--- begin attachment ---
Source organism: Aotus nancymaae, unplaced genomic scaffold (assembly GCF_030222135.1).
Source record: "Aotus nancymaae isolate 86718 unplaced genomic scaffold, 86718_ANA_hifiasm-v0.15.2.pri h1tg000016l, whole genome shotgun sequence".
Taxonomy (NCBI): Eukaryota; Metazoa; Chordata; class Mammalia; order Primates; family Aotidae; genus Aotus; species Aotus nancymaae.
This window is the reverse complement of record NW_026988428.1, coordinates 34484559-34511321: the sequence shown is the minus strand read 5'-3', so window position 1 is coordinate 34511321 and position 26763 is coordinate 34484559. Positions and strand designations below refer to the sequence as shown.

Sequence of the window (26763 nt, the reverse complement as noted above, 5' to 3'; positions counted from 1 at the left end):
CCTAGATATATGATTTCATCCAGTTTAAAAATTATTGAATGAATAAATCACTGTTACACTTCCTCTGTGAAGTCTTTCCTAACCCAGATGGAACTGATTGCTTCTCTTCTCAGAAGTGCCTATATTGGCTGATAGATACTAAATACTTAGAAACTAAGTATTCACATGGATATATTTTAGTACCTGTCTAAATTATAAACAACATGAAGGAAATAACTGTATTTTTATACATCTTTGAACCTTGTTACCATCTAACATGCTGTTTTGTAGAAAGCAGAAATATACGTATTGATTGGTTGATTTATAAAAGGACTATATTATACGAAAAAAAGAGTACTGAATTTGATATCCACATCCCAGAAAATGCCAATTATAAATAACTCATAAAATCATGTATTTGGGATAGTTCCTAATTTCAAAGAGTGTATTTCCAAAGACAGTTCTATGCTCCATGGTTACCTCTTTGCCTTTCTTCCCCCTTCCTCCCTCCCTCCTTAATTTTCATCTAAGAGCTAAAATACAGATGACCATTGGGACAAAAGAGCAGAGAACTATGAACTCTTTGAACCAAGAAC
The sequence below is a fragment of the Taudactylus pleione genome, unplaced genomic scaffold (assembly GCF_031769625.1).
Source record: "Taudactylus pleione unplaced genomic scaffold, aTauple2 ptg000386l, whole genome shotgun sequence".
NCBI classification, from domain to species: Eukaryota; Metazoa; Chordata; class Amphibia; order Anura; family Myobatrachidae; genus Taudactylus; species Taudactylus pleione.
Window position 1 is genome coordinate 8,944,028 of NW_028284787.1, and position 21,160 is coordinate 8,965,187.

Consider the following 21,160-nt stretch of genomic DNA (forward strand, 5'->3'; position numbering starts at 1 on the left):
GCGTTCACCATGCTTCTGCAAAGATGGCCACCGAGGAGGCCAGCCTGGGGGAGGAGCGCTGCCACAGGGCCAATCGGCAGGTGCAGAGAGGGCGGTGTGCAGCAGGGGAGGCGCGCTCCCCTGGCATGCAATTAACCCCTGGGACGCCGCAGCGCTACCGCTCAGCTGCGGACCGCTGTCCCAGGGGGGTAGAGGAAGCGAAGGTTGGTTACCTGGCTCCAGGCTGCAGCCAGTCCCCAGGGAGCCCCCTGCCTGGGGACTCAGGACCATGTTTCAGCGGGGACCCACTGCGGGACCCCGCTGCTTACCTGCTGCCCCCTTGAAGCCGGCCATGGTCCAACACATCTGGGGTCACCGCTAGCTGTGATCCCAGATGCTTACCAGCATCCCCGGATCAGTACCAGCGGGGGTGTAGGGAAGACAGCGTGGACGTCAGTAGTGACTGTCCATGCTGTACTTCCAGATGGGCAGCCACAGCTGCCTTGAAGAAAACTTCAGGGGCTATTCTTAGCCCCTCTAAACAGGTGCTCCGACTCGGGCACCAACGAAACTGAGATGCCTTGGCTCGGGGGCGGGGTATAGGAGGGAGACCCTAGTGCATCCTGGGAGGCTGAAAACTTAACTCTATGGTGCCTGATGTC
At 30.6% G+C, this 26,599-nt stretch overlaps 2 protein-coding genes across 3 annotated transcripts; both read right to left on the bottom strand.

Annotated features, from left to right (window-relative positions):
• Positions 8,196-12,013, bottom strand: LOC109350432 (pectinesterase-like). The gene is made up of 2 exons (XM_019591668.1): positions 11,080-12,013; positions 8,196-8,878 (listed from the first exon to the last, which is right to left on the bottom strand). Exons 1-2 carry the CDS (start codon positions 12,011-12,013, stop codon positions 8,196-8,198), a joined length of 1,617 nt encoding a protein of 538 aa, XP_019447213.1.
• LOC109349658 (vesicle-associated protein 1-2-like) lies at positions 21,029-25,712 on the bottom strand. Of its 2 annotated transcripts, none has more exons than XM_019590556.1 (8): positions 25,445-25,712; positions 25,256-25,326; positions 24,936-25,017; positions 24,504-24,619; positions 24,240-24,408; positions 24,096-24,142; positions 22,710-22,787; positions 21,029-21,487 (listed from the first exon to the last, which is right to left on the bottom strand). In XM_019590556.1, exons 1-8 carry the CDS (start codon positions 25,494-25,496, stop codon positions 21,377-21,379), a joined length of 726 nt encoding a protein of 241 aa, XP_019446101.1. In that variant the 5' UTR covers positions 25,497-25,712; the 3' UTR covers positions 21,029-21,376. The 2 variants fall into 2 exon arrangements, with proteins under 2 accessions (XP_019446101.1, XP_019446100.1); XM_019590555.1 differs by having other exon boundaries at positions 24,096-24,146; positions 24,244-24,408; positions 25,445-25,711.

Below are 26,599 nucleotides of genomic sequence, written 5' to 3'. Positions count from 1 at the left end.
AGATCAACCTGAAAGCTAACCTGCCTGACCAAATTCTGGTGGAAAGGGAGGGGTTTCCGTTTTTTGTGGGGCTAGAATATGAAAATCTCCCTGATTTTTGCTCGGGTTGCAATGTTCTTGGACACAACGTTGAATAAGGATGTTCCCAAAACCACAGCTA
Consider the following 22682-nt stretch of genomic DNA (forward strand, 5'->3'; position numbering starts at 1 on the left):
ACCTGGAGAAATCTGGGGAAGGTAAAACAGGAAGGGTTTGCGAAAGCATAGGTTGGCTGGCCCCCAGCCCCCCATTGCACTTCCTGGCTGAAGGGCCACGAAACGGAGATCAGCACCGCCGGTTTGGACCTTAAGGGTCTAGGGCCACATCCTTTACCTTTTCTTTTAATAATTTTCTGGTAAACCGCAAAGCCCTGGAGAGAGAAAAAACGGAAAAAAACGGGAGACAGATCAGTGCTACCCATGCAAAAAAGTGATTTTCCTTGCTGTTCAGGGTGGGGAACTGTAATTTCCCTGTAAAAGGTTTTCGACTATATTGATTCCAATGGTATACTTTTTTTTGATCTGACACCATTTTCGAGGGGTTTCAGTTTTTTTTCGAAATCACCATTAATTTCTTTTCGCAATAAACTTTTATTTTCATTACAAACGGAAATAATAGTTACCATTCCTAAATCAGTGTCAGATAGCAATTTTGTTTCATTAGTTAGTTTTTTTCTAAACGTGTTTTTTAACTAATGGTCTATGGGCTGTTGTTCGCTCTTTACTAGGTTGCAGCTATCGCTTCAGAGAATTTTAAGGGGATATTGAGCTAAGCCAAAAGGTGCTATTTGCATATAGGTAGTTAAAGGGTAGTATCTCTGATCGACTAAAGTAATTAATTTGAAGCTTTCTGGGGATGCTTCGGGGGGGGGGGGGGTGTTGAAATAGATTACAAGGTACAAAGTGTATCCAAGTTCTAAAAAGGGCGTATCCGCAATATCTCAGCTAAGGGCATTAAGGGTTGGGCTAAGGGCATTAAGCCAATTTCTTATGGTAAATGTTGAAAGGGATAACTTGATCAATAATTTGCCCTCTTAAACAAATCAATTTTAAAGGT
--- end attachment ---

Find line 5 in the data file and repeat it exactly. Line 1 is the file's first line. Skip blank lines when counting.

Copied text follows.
Sequence of the window (26763 nt, the reverse complement as noted above, 5' to 3'; positions counted from 1 at the left end):